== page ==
Tuesday, January 24, 2012


Private Albert D.J. Cashier of the 95th Illinois Infantry was captured by Confederate defenders during the Siege of Vicksburg in May of 1863. An aggressive and hard-fighting soldier, Cashier managed to escape by physically overpowering the guards, seizing a weapon and outrunning a squad in hot pursuit. Cashier went on to fight in at least a dozen battles and skirmishes with the 95th throughout the Red River campaign and into the heart of Louisiana. Private Cashier was with the Army of the Cumberland when after six days of bombardment it broke through Confederate defenses in one of the conflict’s great drives toward Richmond and victory.  Known throughout the regiment for bravery and fearlessness in combat, Cashier overcame all odds to finish the war without wound or injury.  But “Albert” carried a secret thru all that campaigning.  Private Cashier’s real name was Jennie Hodgers, a female immigrant from Ireland who had decided that in her new land, men had a better future than women.
            Jennie was not alone. I have personally researched and verified at least 240 similar Civil War stories and agree with the experts in believing that as many as 1000 “secret” female warriors served on both sides during that titanic struggle. Martha Parks Lindley (AKA James Smith) served with the 6th U.S. Cavalry where her skill with horses as well as with sword and carbine saw her promoted to Sergeant twice.  And then there was Lieutenant Harry T. Buford, a southern officer who raised a Company of fighting militia and led them into battle. The self-proclaimed “Lieutenant’s” real name was Loretta Janeta Valazquez and her hunger for action took her to several battlefields, where she was once wounded and twice injured, still managing to disguise her gender despite medical treatment (a scenario which brought most female disguises to light). After two years of field service she became an undercover spy for the Confederate government, making a real name for herself in espionage history.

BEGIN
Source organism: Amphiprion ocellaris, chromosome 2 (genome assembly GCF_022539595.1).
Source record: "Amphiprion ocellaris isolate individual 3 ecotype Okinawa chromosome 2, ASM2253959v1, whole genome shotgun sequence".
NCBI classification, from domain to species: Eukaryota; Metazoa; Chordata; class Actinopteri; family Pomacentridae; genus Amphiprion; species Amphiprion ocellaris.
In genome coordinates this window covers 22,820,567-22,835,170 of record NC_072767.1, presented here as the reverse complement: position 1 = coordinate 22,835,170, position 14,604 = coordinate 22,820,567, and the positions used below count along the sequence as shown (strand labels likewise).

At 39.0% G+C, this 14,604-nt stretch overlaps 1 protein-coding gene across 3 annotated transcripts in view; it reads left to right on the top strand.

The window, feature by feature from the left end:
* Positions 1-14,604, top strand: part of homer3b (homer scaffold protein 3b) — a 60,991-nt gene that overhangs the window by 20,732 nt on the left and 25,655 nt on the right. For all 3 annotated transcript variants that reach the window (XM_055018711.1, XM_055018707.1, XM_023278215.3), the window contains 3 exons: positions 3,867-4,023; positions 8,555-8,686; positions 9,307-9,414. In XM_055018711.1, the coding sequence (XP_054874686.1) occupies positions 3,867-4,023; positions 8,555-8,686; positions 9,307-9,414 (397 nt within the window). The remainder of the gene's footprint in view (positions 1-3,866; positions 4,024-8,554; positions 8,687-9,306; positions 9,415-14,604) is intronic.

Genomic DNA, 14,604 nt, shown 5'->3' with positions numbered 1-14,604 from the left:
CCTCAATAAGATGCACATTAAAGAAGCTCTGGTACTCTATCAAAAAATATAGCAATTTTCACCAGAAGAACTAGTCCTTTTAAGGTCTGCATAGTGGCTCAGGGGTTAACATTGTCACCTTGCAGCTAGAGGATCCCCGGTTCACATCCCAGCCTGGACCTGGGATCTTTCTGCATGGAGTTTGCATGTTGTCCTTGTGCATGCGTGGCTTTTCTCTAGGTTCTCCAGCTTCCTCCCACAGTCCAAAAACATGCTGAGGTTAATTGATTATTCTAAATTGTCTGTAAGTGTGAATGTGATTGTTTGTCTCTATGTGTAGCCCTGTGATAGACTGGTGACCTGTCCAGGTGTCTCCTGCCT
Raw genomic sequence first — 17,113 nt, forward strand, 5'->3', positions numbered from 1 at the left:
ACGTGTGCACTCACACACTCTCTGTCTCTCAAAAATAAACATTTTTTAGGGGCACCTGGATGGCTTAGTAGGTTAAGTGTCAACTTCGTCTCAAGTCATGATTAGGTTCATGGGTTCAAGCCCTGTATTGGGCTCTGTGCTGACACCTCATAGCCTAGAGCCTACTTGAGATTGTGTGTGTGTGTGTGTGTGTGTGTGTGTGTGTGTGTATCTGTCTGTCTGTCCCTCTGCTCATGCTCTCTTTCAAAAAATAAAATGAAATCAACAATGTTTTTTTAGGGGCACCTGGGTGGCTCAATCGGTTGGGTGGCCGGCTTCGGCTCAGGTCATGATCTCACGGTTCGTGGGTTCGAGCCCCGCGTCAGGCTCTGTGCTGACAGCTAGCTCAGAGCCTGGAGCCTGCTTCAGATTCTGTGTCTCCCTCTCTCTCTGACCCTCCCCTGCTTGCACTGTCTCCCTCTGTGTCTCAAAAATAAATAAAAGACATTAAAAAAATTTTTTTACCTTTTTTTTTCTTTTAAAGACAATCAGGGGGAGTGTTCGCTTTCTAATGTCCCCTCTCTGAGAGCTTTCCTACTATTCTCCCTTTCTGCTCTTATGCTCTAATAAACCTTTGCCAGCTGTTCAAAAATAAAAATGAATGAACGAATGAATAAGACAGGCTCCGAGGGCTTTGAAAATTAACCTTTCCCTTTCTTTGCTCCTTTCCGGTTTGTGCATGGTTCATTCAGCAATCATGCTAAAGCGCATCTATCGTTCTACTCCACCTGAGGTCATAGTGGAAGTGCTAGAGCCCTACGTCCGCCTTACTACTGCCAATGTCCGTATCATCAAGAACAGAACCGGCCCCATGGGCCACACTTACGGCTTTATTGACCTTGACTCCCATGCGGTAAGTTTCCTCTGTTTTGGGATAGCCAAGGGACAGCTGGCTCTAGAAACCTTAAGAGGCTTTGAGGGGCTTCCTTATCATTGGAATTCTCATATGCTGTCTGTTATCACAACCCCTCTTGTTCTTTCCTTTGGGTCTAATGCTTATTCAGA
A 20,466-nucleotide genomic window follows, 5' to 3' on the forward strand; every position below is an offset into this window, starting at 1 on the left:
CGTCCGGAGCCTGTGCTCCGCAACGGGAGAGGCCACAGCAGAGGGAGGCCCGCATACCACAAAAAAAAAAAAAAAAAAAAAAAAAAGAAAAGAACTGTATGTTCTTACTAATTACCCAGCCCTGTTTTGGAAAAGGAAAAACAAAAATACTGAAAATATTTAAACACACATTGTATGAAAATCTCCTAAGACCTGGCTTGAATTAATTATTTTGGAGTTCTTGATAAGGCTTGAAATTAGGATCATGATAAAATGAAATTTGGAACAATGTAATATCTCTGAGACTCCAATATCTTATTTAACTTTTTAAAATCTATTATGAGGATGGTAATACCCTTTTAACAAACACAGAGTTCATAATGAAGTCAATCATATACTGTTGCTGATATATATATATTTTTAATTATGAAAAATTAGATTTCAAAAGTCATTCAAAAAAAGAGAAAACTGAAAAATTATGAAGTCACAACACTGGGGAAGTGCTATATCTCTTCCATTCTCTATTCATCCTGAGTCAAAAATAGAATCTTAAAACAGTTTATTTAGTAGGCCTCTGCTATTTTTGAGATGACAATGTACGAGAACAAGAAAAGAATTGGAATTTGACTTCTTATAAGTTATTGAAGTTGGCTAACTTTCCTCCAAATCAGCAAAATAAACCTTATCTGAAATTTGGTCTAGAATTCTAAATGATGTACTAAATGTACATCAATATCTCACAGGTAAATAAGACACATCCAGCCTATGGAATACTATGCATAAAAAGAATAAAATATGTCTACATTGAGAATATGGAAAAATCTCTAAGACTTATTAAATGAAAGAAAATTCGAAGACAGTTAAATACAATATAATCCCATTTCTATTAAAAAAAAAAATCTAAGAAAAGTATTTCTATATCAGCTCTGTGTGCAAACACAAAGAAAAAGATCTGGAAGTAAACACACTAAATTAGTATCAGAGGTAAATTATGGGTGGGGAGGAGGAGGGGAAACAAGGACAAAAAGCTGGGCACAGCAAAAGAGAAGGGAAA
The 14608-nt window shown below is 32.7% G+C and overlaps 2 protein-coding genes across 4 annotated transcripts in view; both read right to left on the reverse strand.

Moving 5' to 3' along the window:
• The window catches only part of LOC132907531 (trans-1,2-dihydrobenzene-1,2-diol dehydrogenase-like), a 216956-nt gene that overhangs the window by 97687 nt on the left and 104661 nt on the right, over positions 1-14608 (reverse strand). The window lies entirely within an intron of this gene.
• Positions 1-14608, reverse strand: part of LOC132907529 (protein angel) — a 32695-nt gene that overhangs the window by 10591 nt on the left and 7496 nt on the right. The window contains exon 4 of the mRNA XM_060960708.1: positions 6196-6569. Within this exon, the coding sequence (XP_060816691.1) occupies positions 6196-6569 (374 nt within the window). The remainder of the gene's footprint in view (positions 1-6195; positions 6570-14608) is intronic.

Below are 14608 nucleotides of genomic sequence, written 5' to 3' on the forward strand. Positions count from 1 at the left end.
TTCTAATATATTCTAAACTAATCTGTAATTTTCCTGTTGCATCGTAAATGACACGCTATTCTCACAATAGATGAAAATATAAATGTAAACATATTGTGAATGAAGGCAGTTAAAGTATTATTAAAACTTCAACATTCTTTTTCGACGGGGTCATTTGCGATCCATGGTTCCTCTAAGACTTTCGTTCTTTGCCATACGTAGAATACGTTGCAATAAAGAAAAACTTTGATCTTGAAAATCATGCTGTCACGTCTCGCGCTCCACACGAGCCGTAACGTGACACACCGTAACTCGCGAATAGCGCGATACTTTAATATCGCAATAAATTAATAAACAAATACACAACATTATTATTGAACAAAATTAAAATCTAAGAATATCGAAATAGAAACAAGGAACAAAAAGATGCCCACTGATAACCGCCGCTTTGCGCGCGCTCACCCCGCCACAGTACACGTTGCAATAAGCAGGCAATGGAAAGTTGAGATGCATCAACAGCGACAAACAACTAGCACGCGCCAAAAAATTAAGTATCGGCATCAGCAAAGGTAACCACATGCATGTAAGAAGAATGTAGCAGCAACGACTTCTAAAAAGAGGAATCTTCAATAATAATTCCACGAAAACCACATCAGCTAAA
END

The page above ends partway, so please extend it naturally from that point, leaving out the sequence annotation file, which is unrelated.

Sarah Edmunds serving with the 2nd Michigan Infantry as Private Franklin Thompson, shouldered a musket, carried the mail (very dangerous duty), and tended the wounded through many engagements, including the costly battle of Fredericksburg, about which Edmunds carried searing memories for the rest of her very active life. (She wrote a book when it was all over.) Another “secret” soldier at Fredericksburg somehow managed to delay the birth of a child – surprising General Ambrose Burnside to say the least – until the battle was over.
            It is known that at least five female soldiers fought at Gettysburg, including two Confederates who died in Pickett’s Charge, and a third who was shot, captured and had a leg amputated in a Northern hospital.